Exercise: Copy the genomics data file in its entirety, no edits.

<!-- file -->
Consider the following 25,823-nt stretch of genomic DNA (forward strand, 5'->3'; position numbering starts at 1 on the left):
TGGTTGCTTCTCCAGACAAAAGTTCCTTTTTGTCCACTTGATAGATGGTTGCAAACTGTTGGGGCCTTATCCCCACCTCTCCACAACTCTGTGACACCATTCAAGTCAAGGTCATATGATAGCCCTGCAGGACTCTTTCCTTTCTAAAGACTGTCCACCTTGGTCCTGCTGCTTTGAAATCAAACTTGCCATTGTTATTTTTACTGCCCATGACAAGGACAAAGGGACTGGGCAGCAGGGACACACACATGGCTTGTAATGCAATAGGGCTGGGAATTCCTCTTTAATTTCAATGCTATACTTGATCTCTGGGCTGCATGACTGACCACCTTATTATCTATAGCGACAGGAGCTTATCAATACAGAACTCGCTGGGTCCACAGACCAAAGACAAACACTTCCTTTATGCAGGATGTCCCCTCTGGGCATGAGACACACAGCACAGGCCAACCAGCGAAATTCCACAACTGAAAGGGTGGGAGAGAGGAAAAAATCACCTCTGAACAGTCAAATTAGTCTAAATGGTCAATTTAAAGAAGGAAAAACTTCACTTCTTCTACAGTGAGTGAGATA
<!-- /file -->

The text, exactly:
Consider the following 25,823-nt stretch of genomic DNA (forward strand, 5'->3'; position numbering starts at 1 on the left):
TGGTTGCTTCTCCAGACAAAAGTTCCTTTTTGTCCACTTGATAGATGGTTGCAAACTGTTGGGGCCTTATCCCCACCTCTCCACAACTCTGTGACACCATTCAAGTCAAGGTCATATGATAGCCCTGCAGGACTCTTTCCTTTCTAAAGACTGTCCACCTTGGTCCTGCTGCTTTGAAATCAAACTTGCCATTGTTATTTTTACTGCCCATGACAAGGACAAAGGGACTGGGCAGCAGGGACACACACATGGCTTGTAATGCAATAGGGCTGGGAATTCCTCTTTAATTTCAATGCTATACTTGATCTCTGGGCTGCATGACTGACCACCTTATTATCTATAGCGACAGGAGCTTATCAATACAGAACTCGCTGGGTCCACAGACCAAAGACAAACACTTCCTTTATGCAGGATGTCCCCTCTGGGCATGAGACACACAGCACAGGCCAACCAGCGAAATTCCACAACTGAAAGGGTGGGAGAGAGGAAAAAATCACCTCTGAACAGTCAAATTAGTCTAAATGGTCAATTTAAAGAAGGAAAAACTTCACTTCTTCTACAGTGAGTGAGATA